Anomaly (or outlier) detection is another unsupervised problem that suffers from many of the same challenges as clustering. As such, many different anomaly detection techniques (e.g., densitybased and distancebased, global vs. local), and multiple variations of each have been studied
[21, 22, 23, 24, 25, 26, 27, 28, 29, 30]. A comprehensive survey of these methods can be found in [31]. Invariably, all anomaly detection algorithms involve parameters that are problematic to set. Ensemble techniques can provide a framework to address these issues for anomaly detection algorithms, in a way similar to clustering ensembles. Nevertheless, the discussion on outlier ensembles has started only recently [3, 4, 5, 6, 7, 8, 9, 10, 11], and the avenue remains largely unexplored.In this paper we focus on the problem of component selection for outlier ensembles. As discussed above with the example shown in Figure 1, poor components can negatively affect the consensus ranking. Only recently the selection problem for outlier ensembles has been discussed [4, 5], and its potential positive effect on event detection has been shown [5]. The selection models presented in [4] (DivE) and in [5]
(SelectV) are both greedy selective strategies based upon a target ranking treated as pseudo groundtruth. Rankings are selected in sequence if they increase the weighted Pearson correlation of the current ensemble prediction with the target vector. SelectH
[5]is also based on a pseudo groundtruth, for anomalies this time. Components that do not rank the estimated anomalies sufficiently high, are candidate to be discarded. To compute the pseudo groundtruth, a mixture modeling approach is used to convert each component ranking into a binary vector. A majority vote applied to these binary lists identifies the anomalies.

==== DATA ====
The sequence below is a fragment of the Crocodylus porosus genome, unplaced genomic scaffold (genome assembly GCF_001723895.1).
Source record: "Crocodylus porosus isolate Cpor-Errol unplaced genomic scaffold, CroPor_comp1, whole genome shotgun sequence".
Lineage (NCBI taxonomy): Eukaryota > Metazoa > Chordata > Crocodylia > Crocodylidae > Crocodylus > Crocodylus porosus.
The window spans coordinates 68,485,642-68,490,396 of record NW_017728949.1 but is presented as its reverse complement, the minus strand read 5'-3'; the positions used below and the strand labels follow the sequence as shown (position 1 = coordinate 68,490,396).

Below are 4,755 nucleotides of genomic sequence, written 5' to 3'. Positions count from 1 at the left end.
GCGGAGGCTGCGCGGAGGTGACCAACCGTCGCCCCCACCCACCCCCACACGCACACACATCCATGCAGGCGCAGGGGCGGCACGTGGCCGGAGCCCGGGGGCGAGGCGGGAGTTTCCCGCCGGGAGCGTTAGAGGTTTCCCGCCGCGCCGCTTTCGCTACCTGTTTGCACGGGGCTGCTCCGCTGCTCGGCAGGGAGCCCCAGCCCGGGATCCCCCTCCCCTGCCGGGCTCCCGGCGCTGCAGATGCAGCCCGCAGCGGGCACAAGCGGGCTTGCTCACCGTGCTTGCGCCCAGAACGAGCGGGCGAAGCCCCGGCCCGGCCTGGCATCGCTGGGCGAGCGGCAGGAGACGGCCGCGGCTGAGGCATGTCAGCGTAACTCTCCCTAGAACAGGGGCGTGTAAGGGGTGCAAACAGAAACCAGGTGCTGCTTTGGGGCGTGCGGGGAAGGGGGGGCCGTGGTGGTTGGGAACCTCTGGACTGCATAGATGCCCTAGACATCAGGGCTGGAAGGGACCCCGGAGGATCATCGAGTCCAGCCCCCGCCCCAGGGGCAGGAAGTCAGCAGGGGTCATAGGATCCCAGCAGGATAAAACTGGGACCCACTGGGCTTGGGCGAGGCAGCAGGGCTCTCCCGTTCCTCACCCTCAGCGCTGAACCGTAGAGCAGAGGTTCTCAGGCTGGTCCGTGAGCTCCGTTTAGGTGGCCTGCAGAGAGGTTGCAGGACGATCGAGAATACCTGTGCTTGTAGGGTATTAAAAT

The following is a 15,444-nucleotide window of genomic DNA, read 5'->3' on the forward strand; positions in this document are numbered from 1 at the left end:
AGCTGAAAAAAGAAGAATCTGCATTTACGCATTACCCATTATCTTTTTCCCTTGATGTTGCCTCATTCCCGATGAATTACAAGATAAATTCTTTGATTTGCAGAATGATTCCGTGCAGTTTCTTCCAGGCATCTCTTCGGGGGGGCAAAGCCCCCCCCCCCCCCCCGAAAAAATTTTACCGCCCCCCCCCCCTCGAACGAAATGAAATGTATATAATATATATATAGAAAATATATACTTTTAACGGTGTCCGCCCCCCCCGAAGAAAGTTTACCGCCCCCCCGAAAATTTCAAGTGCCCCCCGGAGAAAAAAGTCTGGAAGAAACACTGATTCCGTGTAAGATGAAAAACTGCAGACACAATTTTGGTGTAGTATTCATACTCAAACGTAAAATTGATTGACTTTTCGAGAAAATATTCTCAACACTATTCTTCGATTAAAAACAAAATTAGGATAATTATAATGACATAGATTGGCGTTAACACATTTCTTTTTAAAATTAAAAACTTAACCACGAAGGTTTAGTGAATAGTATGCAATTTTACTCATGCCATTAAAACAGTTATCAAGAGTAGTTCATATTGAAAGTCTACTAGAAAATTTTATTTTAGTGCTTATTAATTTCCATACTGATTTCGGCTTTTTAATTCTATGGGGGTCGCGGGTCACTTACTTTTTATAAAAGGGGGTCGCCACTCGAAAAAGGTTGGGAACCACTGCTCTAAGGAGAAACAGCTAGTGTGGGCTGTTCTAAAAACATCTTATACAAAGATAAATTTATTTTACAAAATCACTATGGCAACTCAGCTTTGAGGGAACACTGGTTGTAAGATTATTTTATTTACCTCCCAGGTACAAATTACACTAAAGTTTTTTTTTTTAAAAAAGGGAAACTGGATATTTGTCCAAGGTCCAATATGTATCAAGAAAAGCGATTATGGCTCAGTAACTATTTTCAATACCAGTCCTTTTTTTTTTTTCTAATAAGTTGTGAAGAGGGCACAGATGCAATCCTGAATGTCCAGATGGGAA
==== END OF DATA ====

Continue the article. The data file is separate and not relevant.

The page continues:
In this work, we take a different approach. We tackle the problem of selecting outlier ensemble components by mapping it onto a graph mining problem, which does not use the concept of pseudo groundtruth. The main idea is to capture high quality rankings as nodes forming patterns in a graph. We advocate that such transformation can lead to a family of new effective approaches for the selective outlier ensembles problem. The presentation of our framework follows.
3 Selective Outlier Ensembles Framework
Let , , be a collection of data. From the data, a collection of outlier score rankings is generated. Each ranking is a sequence of outlier scores, one for each data point, sorted in nondecreasing order: . The collection constitutes the ensemble.
In Algorithm 1, the Selective Outlier Ensembles framework (Soul) is presented. The Soul framework takes in input the collection of rankings (however generated), and applies a twophase algorithm. The first step is the Ranking Selection phase, which allows to plug in any selection function that specifies which rankings to retain. The Ranking Aggregation phase enables the use of a variety of aggregators to compute a consensus ranking . The Soul framework does not require access to the original features of the data, and is transparent to the process that generates the ensemble. Soul can therefore be used with any outlier detection algorithm that produces a ranking, and any combination thereof.
The two steps Ranking Selection and Ranking Aggregation can also be merged to produce the consensus ranking . In this work, though, we focus on the design of an effective Ranking Selection function of the components. As such, we make a distinction between the two phases, and apply only commonly used consensus functions, i.e. Maximum, Average, and Minimum [26, 27, 32], for Ranking Aggregation.
4 Ranking Selection

We define a graphbased class of ranking selection methods. A method in this class is characterized by two major steps:

Mapping the rankings onto a graph structure

Mining the resulting graph to identify a subset of rankings.
Several approaches in the literature formulate the ensemble consensus function as a graph partitioning problem [18, 33, 34]. Our aim here is different, since we are not concerned with the aggregation step. Instead, we organize the components (rankings) in a graph, with the goal of removing poor rankings from further consideration. The challenge is to relate the quality of the rankings with the structure of the graph, in absence of supervision.